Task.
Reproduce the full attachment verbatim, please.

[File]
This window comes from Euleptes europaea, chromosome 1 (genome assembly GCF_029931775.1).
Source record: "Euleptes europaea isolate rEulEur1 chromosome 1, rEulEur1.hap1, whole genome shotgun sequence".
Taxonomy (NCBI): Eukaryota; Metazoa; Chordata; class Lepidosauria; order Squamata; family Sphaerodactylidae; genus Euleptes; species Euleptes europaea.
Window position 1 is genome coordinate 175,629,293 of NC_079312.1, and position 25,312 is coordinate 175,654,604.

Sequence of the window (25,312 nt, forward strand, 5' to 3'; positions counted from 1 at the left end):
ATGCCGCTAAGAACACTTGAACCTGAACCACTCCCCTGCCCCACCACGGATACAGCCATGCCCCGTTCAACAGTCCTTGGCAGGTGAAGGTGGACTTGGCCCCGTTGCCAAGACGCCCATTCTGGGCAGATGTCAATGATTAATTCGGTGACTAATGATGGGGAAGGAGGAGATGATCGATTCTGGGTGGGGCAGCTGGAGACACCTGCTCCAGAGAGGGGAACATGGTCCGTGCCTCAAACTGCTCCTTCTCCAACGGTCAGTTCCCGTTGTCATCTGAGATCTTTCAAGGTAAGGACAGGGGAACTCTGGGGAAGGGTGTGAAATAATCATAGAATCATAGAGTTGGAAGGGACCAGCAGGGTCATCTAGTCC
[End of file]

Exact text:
This window comes from Euleptes europaea, chromosome 1 (genome assembly GCF_029931775.1).
Source record: "Euleptes europaea isolate rEulEur1 chromosome 1, rEulEur1.hap1, whole genome shotgun sequence".
Taxonomy (NCBI): Eukaryota; Metazoa; Chordata; class Lepidosauria; order Squamata; family Sphaerodactylidae; genus Euleptes; species Euleptes europaea.
Window position 1 is genome coordinate 175,629,293 of NC_079312.1, and position 25,312 is coordinate 175,654,604.

Sequence of the window (25,312 nt, forward strand, 5' to 3'; positions counted from 1 at the left end):
ATGCCGCTAAGAACACTTGAACCTGAACCACTCCCCTGCCCCACCACGGATACAGCCATGCCCCGTTCAACAGTCCTTGGCAGGTGAAGGTGGACTTGGCCCCGTTGCCAAGACGCCCATTCTGGGCAGATGTCAATGATTAATTCGGTGACTAATGATGGGGAAGGAGGAGATGATCGATTCTGGGTGGGGCAGCTGGAGACACCTGCTCCAGAGAGGGGAACATGGTCCGTGCCTCAAACTGCTCCTTCTCCAACGGTCAGTTCCCGTTGTCATCTGAGATCTTTCAAGGTAAGGACAGGGGAACTCTGGGGAAGGGTGTGAAATAATCATAGAATCATAGAGTTGGAAGGGACCAGCAGGGTCATCTAGTCC